“There is a reason to feel some confidence here,” Michigan Gov. Gretchen Whitmer said in a radio interview recently. “But we also have to measure (people’s) expectations and say life’s going to be different. We’re not going to be filling stadiums in the fall.”
With that in mind, Michigan football seems more than ready to deal with the new reality.
Zach Charbonnet has no qualms about playing with physicality. In his first game at Michigan last fall, Charbonnet earned plaudits for his pass protection. At 6-foot-1 and 220 pounds, Charbonnet has the strength to go through defenders as a runner. Sometimes literally.
This is to make two points. First, there is a myriad of opinions and information, and it’s going too fast for anyone to keep up. Making a coherent prediction out of that is impossible, but on aggregate, it doesn’t look good. Second, having college sports requires everyone — the federal government, 50 state governments, localities, school administrators, coaches, athletes themselves — to be on the same page.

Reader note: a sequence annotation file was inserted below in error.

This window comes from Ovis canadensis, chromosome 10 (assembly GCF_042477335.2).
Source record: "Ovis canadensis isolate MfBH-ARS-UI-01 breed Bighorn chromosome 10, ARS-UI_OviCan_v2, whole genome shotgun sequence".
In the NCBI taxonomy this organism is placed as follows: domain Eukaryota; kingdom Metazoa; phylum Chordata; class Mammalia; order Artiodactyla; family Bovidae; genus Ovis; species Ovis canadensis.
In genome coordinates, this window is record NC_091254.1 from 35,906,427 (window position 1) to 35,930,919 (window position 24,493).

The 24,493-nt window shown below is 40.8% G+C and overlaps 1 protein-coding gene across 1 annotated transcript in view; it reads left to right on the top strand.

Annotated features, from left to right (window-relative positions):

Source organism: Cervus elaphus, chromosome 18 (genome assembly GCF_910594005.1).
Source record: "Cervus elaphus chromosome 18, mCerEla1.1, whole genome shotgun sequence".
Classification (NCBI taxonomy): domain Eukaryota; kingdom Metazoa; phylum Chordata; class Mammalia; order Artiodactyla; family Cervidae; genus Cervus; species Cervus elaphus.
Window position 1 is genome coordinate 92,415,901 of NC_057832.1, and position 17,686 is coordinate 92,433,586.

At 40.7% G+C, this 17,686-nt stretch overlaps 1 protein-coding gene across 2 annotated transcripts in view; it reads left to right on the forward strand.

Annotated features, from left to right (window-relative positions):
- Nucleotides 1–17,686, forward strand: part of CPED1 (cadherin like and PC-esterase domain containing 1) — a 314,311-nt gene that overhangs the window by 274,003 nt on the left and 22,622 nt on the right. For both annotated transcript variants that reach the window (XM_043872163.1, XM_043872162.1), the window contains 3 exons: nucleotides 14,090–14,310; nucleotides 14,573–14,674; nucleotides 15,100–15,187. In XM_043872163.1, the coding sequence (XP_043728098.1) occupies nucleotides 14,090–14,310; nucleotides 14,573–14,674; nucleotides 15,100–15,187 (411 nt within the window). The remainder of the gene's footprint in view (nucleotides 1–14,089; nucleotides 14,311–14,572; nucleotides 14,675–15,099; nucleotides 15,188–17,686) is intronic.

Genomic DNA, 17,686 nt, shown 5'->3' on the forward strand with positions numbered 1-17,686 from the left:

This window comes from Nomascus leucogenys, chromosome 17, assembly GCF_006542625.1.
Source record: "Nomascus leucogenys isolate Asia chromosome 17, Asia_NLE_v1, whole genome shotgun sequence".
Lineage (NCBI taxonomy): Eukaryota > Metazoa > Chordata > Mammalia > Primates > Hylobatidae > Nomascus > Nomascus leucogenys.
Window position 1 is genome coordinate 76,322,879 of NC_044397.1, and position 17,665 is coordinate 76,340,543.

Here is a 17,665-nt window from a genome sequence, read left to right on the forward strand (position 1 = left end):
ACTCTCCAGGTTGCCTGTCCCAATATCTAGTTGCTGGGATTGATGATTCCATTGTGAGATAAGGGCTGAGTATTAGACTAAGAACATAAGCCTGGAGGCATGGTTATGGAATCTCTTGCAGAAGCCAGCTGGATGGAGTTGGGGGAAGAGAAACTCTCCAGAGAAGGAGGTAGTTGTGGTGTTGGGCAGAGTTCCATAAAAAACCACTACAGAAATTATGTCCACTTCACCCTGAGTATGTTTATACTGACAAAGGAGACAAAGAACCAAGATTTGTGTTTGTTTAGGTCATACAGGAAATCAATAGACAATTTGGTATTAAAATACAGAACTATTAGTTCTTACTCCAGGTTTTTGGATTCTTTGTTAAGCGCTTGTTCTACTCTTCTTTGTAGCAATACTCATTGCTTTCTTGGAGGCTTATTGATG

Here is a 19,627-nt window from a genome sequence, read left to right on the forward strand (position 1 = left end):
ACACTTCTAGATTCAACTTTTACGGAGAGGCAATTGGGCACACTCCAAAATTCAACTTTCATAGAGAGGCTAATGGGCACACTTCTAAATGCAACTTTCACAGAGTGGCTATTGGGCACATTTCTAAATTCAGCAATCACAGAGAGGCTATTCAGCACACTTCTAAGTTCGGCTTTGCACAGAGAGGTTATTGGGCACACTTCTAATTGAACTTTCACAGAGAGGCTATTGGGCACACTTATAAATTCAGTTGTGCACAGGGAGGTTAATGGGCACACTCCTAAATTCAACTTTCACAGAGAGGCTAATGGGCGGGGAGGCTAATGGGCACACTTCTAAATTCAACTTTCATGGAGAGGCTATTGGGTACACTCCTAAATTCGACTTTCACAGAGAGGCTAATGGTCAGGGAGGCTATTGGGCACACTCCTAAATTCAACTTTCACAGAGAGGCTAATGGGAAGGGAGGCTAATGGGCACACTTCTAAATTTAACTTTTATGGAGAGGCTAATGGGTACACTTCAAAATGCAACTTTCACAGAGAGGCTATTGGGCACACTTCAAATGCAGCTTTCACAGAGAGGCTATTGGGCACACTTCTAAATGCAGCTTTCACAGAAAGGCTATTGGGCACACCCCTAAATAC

Then there is the rest of the package. Milton’s completion percentage didn’t rise above 50 throughout his time in high school. He throws with so much zip that it’s a problem — he said in the fall that his receivers would leave the field with dislocated fingers in high school. Nearly every time his name is mentioned, it is said that he needs to work on touch and accuracy. Those two things generally don’t threaten to derail the career of someone with as much talent as Milton before he even starts a game, but it remains to be seen whether they will prevent him from reaching his ceiling.